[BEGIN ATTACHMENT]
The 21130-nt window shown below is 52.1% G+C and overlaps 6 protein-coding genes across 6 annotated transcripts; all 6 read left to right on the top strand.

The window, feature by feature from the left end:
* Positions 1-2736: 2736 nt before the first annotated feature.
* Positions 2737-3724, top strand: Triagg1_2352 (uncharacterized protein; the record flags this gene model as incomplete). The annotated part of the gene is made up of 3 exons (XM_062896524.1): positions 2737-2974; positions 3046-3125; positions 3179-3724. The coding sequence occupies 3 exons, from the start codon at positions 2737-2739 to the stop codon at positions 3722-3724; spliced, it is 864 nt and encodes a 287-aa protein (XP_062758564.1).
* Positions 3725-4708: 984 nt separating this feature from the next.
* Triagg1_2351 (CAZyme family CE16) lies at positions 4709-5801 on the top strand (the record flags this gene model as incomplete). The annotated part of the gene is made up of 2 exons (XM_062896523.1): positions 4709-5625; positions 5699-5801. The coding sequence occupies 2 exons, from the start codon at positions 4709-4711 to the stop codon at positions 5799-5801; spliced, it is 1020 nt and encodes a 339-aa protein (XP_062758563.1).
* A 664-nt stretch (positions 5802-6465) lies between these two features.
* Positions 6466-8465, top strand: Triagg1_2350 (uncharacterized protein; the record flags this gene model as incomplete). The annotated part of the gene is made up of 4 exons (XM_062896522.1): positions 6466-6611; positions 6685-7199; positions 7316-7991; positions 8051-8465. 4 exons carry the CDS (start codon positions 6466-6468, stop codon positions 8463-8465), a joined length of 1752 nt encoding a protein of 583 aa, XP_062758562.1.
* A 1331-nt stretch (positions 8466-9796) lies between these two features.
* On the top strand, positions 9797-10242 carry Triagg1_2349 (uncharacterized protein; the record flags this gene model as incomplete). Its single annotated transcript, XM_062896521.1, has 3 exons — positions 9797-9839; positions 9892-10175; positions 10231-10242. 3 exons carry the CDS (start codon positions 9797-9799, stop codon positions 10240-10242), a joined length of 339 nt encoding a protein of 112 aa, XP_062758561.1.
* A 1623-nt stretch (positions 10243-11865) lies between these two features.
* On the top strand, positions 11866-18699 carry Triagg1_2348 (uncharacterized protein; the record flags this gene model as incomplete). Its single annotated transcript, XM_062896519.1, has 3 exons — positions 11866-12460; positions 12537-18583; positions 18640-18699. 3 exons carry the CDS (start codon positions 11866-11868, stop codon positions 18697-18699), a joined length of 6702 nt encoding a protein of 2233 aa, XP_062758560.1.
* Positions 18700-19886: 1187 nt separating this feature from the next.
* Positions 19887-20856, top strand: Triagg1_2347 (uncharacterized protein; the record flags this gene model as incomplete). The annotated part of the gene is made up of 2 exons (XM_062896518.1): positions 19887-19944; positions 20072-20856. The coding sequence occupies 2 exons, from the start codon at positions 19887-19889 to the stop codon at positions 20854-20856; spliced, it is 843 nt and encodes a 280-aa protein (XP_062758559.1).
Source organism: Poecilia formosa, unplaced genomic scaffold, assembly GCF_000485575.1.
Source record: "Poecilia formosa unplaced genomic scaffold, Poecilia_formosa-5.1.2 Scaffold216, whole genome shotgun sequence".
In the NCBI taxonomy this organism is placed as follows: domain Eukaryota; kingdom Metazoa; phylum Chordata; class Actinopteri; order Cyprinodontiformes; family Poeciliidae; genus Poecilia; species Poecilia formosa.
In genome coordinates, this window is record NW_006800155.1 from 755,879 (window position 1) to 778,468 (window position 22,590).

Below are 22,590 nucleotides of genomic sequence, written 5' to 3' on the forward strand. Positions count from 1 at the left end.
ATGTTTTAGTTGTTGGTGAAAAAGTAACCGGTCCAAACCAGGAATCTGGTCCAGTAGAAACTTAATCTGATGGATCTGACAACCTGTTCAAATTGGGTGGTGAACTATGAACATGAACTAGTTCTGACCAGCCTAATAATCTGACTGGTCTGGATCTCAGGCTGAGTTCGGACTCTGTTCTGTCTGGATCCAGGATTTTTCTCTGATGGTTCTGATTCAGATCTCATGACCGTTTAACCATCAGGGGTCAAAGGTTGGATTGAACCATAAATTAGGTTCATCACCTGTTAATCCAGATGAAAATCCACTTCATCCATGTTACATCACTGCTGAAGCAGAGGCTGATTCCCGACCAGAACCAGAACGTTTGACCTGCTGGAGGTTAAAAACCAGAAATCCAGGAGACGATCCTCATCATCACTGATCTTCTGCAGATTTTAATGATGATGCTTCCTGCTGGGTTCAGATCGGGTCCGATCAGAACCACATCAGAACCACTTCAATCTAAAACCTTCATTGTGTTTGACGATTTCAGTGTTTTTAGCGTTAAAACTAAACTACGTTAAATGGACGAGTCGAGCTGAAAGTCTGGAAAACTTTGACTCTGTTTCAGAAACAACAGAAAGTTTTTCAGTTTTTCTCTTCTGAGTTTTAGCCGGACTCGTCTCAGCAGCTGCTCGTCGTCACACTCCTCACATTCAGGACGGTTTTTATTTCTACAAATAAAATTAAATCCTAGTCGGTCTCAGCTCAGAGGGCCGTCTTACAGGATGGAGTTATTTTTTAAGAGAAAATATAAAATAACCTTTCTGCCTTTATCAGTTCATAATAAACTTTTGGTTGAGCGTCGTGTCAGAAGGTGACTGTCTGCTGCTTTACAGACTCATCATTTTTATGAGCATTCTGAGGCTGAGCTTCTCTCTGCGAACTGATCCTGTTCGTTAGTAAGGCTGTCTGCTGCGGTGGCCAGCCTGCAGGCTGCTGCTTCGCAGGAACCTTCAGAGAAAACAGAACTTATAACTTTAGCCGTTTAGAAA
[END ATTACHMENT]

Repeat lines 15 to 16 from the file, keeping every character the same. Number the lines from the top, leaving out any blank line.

Source organism: Poecilia formosa, unplaced genomic scaffold, assembly GCF_000485575.1.
Source record: "Poecilia formosa unplaced genomic scaffold, Poecilia_formosa-5.1.2 Scaffold216, whole genome shotgun sequence".